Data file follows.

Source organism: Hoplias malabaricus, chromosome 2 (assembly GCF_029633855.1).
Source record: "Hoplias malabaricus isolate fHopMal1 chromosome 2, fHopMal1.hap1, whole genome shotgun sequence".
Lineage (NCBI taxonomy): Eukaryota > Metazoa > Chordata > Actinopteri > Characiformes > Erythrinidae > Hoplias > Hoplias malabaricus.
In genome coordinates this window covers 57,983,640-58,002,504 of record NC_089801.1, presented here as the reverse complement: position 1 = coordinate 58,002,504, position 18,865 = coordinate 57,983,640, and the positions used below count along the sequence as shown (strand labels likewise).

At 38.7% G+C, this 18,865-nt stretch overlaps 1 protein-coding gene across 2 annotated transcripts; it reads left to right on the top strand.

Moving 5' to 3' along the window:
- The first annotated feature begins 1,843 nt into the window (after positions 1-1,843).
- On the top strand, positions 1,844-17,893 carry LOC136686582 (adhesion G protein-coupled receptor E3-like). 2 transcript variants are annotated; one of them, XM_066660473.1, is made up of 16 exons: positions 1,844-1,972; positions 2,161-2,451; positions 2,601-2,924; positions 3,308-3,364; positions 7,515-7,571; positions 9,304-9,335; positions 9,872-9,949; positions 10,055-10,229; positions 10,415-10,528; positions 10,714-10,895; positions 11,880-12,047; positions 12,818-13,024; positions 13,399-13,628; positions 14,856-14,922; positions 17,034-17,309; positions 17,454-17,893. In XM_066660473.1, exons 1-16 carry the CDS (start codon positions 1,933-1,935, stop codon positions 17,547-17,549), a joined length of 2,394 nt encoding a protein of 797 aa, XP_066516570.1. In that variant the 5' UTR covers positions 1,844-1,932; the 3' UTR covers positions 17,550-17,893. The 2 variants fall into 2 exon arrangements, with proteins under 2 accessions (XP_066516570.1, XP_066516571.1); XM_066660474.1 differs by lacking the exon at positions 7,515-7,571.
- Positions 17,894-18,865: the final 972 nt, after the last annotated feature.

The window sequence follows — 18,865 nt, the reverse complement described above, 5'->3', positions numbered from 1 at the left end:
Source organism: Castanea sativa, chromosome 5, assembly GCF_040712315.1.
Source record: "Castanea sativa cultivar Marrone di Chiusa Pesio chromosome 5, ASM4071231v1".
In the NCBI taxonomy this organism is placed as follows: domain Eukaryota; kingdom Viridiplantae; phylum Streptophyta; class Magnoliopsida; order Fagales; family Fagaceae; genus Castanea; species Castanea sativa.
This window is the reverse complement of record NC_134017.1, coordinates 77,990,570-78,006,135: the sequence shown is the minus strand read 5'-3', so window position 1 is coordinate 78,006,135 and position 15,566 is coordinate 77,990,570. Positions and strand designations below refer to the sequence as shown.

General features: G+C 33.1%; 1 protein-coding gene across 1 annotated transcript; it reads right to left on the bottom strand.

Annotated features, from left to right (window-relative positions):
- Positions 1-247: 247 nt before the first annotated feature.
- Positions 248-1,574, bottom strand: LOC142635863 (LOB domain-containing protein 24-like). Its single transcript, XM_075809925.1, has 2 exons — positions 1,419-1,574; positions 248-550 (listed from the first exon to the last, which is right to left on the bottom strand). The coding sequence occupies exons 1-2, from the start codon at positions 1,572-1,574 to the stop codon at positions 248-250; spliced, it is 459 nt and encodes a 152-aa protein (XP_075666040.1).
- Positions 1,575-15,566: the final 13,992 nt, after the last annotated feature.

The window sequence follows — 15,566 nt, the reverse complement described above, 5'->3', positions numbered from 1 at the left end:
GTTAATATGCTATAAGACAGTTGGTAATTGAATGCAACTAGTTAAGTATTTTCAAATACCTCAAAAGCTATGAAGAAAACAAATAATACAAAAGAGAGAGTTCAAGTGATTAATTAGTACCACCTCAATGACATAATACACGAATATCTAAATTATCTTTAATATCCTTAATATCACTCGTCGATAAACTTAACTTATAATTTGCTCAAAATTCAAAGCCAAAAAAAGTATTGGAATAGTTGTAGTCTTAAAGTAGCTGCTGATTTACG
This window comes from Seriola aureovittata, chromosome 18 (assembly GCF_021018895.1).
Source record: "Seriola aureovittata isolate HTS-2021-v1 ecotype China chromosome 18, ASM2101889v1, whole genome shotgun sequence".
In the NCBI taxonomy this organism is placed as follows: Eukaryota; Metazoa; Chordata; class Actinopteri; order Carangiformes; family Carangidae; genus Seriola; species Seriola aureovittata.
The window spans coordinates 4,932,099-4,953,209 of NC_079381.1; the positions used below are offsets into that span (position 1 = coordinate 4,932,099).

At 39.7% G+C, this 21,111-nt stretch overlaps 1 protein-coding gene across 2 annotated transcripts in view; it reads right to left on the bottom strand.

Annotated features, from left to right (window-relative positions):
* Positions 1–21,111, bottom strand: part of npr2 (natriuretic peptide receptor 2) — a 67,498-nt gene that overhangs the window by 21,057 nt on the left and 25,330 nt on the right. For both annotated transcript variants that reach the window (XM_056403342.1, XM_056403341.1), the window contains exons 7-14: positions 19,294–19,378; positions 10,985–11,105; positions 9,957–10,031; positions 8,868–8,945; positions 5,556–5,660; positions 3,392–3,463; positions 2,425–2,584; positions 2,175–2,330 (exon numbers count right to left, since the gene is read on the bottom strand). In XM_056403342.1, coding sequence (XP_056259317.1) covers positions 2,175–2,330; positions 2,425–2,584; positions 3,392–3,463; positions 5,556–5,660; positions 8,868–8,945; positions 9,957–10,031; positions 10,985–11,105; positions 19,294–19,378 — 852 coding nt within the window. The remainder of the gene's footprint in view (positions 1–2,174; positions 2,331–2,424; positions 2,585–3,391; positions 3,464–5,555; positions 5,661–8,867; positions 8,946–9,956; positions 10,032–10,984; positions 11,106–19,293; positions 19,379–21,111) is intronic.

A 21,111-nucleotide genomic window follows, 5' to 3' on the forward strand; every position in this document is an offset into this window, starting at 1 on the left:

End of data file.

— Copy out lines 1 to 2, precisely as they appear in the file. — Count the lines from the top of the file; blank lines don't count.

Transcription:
Source organism: Hoplias malabaricus, chromosome 2 (assembly GCF_029633855.1).
Source record: "Hoplias malabaricus isolate fHopMal1 chromosome 2, fHopMal1.hap1, whole genome shotgun sequence".